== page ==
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2016 SUU Graduation Speech Finalist Porter Sproul

By Southern Utah University on April 22, 2016 in

Students, Graduation

Graduation_Speech_Finalist_Porter_Sproul.jpgThe following is a graduation speech written by finalist Porter Sproul.


Get Out of Your Way

In the critically acclaimed movie Facing the Giants, there is a scene where a football coach, Grant Taylor, and his team are all resting on the sidelines at a stadium. Brock, one of the teammates, stated that they didn’t stand a chance at winning the game they would play that Friday.

It was at that moment that Coach Taylor was inspired. He called Brock and another player onto the field to complete a death crawl; a drill where someone gets down on their hands and the tips of their toes and carries another on their back for a set distance. This time, however, instead of giving a set distance for Brock to complete, Coach Taylor told him to do his absolute best and to give it everything he had.

Knowing that Brock would give up as soon as he reached a certain point, Coach Taylor blindfolded him for the drill. As Brock struggled down the field, he felt the ache in his muscles grow into a burning sensation that made him want to give up, but he didn’t- he knew he could at least make it to the 30-yard mark.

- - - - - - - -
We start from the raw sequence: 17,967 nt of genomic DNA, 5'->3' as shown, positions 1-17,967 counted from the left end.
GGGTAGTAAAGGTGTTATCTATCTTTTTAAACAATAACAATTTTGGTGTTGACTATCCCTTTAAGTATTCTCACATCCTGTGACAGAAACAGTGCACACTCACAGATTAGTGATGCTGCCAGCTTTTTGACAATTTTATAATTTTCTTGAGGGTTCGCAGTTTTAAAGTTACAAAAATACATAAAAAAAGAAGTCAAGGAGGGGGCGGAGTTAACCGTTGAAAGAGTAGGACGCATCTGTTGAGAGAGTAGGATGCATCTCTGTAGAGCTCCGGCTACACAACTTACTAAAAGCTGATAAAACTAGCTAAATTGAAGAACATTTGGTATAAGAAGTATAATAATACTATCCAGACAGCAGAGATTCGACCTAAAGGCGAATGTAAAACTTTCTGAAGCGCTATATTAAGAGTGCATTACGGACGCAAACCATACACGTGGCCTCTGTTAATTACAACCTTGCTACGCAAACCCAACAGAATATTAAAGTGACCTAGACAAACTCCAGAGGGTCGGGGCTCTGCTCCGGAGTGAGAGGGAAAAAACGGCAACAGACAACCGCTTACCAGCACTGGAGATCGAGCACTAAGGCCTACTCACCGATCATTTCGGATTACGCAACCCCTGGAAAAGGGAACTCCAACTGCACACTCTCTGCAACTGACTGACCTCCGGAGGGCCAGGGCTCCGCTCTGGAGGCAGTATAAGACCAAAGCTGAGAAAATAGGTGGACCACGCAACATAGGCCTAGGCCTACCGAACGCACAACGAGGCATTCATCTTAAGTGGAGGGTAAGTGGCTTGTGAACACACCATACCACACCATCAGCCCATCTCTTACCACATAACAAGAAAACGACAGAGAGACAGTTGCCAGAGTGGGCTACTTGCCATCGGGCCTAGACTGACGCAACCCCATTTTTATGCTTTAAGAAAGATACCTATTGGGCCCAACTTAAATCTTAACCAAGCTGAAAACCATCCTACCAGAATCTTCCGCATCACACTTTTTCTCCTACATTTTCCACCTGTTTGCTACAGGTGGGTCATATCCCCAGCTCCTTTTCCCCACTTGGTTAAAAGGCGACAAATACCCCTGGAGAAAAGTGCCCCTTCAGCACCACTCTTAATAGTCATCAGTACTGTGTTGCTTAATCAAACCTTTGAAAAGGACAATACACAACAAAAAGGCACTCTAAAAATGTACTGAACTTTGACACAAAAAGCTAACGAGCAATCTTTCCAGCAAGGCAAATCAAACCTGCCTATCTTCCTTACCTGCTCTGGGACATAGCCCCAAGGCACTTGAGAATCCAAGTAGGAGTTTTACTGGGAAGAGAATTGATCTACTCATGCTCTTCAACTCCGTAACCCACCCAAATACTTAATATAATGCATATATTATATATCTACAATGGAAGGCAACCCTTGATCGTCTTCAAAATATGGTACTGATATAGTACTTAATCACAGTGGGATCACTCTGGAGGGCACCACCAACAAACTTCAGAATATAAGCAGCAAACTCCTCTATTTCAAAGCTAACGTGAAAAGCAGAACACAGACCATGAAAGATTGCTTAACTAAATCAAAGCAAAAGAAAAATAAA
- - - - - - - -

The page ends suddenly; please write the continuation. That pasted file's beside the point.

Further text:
He continued clawing his way forward, clinging to nothing but raw drive and ambition.

As Brock began feeling ready to give up, his coach got down on his own hands and knees and began yelling words of encouragement, “You give it your best, keep going, you do not give up, it is all heart from here.”

When finally, Brock collapsed from exhaustion he let out a muffled exclamation, “that’s gotta be 50, I don’t have any more.”

Removing his blindfold, Coach Taylor triumphantly said to his player, “Look up, Brock, you’re in the end zone.”

Now I know what most of you are probably thinking, “I never, ever, thought I’d hear Porter Sproul make a reference to sports, let alone know what a yard-line or end zone was.”

If Brock had not been blindfolded and was able to see how far he was going he would have limited himself to the 20 or 30 yards he believed he was capable of, when in reality he was able to make it 100 yards. It is our lack of belief in ourselves that makes it all the more difficult for us to rise to our greatest potential. If Einstein, Steve Jobs, Walt Disney, George Washington and many others never pushed themselves passed the 20, 30 and 50 yard-line on the field of life, our world would be vastly different.